by Gail Quinn
January 7, 2000
When he was 63, my grandfather told me that the older you get the faster birthdays seem to come. I told him, of course, that was silly because after all a year is a year is a year. But now that I'm not too far from the age he was then, birthdays do seem to roll around pretty quickly.
On January 15, Cardinal John O'Connor celebrates a birthday. A big one. And I would guess that, like my grandfather, the Cardinal thinks this birthday turned up pretty fast.
The papers have been saying for months that when Cardinal O'Connor reaches 80, the Pope will accept his resignation so he can retire. In fact, I read such an article in the New York Times about a week ago. As I was reading along, the thought crossed my mind: I've read this before, haven't I? First they say that the Pope will accept the Cardinal's resignation. Then they list various bishops that Church people "in the know" think might be the Cardinal's successor when he retires. Sometimes the language changes a little bit here and there, and one or another bishop is added to or deleted from the list. Perhaps articles about Cardinal O'Connor sell papers, or else bookies are arranging with the papers to print candidate lists because they're taking bets.
Frankly, if anyone deserves to be able to sit back and have some time to read and think and pray without interruption, it's Cardinal John J. O'Connor. He certainly has earned it. And yet, for the sake of the rest of us, I hope that is not his plan--the sitting back that is.
Of course, he's already well read. He manages to pepper most homilies and talks with quotes not only from Scripture, but from the likes of Dostoyevsky, Shakespeare, Abraham Lincoln, Dorothy Day, Martin Luther King, and the religious and political figures of our time. With a schedule that would do in most mere mortals, he comes to a halt for ordinary people who need his attention. When folks stop him in hospital hallways to ask for prayers for someone who is sick, I've watched him take their names so he will not forget, and even stop to visit them.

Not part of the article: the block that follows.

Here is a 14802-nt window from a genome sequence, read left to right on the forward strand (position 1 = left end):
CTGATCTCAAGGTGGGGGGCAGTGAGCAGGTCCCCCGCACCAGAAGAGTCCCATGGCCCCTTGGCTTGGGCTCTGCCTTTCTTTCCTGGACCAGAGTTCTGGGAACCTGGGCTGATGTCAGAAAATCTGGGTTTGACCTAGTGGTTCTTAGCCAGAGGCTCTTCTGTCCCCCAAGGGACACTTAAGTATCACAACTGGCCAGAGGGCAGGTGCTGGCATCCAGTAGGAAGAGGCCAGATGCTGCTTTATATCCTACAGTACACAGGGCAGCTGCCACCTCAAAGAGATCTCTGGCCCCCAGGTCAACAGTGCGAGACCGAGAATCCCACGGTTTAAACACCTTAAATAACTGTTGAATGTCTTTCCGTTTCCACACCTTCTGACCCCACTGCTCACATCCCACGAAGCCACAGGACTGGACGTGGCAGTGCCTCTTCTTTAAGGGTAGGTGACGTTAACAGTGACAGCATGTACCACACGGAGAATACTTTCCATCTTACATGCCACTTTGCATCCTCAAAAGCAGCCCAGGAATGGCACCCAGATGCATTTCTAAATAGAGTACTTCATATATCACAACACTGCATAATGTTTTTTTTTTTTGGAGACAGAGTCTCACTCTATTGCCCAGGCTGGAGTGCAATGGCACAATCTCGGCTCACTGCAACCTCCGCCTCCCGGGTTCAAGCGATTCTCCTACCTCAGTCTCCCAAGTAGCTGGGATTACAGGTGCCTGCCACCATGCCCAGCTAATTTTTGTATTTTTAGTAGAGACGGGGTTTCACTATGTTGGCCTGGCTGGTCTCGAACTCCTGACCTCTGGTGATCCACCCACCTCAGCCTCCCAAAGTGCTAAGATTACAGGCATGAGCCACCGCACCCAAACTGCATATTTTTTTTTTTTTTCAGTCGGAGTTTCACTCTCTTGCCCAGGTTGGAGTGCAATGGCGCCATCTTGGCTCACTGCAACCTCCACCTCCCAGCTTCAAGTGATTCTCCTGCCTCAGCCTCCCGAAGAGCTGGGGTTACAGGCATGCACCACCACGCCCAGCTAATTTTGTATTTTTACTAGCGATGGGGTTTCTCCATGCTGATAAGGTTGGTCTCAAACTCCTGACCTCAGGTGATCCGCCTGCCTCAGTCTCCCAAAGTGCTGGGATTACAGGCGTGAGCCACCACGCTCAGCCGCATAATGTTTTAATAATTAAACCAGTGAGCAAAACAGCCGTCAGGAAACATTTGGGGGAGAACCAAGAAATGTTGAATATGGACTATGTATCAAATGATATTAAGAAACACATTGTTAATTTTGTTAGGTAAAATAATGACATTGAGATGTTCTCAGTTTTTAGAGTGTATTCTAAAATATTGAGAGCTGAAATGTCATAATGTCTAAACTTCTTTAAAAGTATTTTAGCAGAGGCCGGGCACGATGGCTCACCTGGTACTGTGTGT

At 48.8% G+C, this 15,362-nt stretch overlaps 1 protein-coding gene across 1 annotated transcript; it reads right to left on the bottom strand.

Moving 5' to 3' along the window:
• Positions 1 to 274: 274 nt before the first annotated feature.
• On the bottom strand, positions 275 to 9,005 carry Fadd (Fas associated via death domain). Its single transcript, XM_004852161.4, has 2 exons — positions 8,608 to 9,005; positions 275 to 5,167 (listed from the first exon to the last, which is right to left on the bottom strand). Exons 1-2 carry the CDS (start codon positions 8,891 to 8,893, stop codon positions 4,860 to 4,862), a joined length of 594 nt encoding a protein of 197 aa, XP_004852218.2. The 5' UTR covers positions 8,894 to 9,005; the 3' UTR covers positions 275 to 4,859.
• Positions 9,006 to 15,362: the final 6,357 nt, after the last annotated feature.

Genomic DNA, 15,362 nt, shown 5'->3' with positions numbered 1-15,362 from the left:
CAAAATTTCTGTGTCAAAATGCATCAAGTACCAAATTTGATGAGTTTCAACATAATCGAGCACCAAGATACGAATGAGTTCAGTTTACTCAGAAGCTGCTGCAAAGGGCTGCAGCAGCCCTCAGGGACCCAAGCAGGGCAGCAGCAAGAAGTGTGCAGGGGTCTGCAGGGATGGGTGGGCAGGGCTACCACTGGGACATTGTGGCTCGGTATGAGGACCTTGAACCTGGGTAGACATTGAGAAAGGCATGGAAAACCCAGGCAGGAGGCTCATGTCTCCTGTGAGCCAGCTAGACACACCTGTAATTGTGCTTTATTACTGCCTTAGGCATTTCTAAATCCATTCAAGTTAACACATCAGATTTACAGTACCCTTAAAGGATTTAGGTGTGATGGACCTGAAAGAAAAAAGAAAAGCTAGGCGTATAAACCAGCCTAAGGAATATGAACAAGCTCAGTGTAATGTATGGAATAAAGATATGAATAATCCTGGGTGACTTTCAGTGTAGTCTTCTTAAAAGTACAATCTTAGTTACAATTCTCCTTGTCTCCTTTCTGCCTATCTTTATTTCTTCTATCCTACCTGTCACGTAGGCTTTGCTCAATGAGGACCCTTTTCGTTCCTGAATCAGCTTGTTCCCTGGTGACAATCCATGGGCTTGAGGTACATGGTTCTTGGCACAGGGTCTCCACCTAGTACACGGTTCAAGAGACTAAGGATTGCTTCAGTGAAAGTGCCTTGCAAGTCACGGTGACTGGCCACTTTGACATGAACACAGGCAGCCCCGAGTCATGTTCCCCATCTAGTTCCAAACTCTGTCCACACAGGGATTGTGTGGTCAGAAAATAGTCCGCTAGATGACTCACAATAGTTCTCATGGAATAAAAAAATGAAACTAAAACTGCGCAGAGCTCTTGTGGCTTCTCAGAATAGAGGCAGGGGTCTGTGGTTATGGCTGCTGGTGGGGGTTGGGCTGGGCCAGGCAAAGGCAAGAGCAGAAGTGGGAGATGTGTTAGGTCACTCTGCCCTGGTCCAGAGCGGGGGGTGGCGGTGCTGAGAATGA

Cardinal O'Connor's career has been a tour-de-force of teaching about the value of God's gift of human life, and our need to protect the lives of innocent human beings at every stage, beginning at the very beginning. His leadership in this area has earned him the admiration, love and respect of millions. Those who criticize, and there are some, insist that he's not in touch with the people. Interestingly, about ten years ago, the Cardinal wrote a column on abortion, and over a thousand people wrote to him about it: 84 in opposition; 927 in support. Not bad for a guy who's out of touch! To those of us in the pro-life movement he is someone we would like to be more like: a charismatic and well informed leader who never loses his humility or his "common touch."
In 1984 I was at St. Patrick's Cathedral for the new archbishop's installation. I had been to installations before, but nothing came close to this. It was joyful and exuberant and just plain fun. As he came into the church, Archbishop-designate O'Connor virtually skipped down the aisle, stopping every few seconds to share a laugh or say hello to a friend. And New Yorkers got a glimpse of his now-famous quick wit and self-deprecating humor.
For his birthday this year, I wish Cardinal John J. O'Connor another such day, a day filled with joy, and surrounded by family, friends and fans.
Ad multus annos! Felicidades! Auguri! Slainte! Happy Birthday Cardinal John J. O'Connor!
Gail Quinn is Executive Director of the Secretariat for Pro-Life Activities, National Conference of Catholic Bishops.